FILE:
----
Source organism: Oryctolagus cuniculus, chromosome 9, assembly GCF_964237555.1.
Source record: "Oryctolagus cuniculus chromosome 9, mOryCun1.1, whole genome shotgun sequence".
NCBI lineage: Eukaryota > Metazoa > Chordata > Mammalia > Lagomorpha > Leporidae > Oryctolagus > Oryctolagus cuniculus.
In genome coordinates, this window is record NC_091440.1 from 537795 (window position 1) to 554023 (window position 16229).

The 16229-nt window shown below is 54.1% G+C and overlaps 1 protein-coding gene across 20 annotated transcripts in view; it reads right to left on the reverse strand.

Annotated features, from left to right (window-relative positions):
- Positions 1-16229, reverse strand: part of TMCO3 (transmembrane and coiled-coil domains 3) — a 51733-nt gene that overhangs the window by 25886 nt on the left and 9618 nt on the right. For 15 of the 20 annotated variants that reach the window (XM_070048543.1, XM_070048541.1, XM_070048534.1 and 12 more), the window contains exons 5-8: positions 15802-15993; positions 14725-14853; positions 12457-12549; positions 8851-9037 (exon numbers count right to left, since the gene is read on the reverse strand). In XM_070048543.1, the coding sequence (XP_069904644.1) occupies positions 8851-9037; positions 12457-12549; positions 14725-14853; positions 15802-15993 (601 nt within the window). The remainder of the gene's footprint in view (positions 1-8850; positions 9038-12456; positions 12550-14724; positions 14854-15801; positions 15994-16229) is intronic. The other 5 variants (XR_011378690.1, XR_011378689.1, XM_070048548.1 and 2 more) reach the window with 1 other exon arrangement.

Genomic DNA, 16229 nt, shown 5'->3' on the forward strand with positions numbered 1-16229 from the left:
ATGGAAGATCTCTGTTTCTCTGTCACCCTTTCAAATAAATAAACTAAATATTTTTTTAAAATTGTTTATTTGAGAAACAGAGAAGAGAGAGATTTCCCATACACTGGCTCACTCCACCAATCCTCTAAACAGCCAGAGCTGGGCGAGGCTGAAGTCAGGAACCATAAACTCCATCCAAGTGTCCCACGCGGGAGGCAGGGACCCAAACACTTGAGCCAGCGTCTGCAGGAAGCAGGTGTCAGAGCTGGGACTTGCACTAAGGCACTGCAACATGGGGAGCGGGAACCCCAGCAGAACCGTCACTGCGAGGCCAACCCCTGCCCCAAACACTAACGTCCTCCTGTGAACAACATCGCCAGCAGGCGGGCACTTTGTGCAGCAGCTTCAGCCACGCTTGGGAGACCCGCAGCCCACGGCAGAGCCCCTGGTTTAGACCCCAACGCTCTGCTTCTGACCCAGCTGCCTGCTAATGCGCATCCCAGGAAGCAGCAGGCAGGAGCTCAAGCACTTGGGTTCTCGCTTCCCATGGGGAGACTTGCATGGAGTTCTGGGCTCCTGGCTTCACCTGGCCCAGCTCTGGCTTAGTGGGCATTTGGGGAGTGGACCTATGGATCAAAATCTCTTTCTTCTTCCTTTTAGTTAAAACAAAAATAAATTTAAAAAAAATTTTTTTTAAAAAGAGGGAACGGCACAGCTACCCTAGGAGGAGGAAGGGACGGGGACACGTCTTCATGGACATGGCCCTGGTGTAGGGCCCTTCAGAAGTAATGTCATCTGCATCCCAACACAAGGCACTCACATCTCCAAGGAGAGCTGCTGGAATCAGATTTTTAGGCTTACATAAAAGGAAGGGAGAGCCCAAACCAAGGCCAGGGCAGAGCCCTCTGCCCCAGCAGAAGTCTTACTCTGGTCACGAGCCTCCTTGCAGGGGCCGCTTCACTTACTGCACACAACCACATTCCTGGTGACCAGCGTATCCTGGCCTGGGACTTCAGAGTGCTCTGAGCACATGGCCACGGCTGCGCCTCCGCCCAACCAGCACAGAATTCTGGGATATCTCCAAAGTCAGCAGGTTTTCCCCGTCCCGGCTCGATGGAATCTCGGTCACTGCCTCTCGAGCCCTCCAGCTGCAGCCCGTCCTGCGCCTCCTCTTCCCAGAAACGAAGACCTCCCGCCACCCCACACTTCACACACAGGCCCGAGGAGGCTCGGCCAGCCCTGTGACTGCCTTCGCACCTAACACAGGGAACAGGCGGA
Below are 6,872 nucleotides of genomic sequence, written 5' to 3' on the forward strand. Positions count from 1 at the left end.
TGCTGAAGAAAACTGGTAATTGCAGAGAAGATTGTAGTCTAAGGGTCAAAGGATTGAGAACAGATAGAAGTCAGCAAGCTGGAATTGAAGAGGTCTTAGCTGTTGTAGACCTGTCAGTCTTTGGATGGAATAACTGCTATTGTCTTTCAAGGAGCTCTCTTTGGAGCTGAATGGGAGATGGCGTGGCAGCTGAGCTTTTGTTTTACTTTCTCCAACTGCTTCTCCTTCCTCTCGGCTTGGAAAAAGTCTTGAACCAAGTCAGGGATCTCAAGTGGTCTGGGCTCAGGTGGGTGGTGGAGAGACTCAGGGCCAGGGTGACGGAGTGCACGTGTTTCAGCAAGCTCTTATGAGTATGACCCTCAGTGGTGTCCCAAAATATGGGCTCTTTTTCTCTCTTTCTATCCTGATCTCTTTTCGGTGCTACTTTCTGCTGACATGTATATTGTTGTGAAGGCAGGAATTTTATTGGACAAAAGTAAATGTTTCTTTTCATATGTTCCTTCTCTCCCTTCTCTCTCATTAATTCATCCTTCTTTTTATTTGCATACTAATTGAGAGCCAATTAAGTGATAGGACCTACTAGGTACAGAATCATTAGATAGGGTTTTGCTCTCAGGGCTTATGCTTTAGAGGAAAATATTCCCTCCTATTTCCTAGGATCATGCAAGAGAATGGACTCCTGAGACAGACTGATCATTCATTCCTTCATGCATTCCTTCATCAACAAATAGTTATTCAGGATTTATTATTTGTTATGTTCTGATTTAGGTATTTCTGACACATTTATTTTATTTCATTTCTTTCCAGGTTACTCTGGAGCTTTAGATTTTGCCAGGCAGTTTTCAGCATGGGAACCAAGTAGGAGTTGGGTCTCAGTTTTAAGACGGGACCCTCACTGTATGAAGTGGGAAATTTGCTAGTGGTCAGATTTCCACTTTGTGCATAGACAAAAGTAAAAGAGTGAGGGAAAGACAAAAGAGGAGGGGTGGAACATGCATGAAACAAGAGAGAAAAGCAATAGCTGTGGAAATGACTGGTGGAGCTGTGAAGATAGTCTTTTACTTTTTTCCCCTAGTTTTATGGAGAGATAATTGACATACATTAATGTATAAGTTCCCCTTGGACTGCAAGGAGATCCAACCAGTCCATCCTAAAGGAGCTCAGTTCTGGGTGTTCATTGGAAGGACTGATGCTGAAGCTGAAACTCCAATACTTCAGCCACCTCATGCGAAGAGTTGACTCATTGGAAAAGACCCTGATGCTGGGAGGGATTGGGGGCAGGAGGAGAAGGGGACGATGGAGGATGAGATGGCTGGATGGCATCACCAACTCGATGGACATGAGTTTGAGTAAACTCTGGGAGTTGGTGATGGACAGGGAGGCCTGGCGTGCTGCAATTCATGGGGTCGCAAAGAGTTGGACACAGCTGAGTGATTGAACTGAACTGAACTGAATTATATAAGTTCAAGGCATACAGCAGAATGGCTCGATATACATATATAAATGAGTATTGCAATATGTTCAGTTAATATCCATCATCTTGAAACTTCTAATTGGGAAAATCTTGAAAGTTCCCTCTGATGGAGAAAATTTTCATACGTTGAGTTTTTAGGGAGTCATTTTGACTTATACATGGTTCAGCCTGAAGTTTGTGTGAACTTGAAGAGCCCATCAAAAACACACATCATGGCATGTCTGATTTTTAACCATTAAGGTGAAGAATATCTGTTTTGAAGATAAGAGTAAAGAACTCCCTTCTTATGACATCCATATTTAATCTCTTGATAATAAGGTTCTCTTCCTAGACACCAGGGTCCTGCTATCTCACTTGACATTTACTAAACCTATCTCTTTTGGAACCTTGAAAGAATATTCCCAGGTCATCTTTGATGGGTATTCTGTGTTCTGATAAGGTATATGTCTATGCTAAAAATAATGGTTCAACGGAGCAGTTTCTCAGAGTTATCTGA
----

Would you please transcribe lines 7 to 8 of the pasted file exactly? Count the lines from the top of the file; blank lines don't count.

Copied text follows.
- Positions 1-16229, reverse strand: part of TMCO3 (transmembrane and coiled-coil domains 3) — a 51733-nt gene that overhangs the window by 25886 nt on the left and 9618 nt on the right. For 15 of the 20 annotated variants that reach the window (XM_070048543.1, XM_070048541.1, XM_070048534.1 and 12 more), the window contains exons 5-8: positions 15802-15993; positions 14725-14853; positions 12457-12549; positions 8851-9037 (exon numbers count right to left, since the gene is read on the reverse strand). In XM_070048543.1, the coding sequence (XP_069904644.1) occupies positions 8851-9037; positions 12457-12549; positions 14725-14853; positions 15802-15993 (601 nt within the window). The remainder of the gene's footprint in view (positions 1-8850; positions 9038-12456; positions 12550-14724; positions 14854-15801; positions 15994-16229) is intronic. The other 5 variants (XR_011378690.1, XR_011378689.1, XM_070048548.1 and 2 more) reach the window with 1 other exon arrangement.

Genomic DNA, 16229 nt, shown 5'->3' on the forward strand with positions numbered 1-16229 from the left: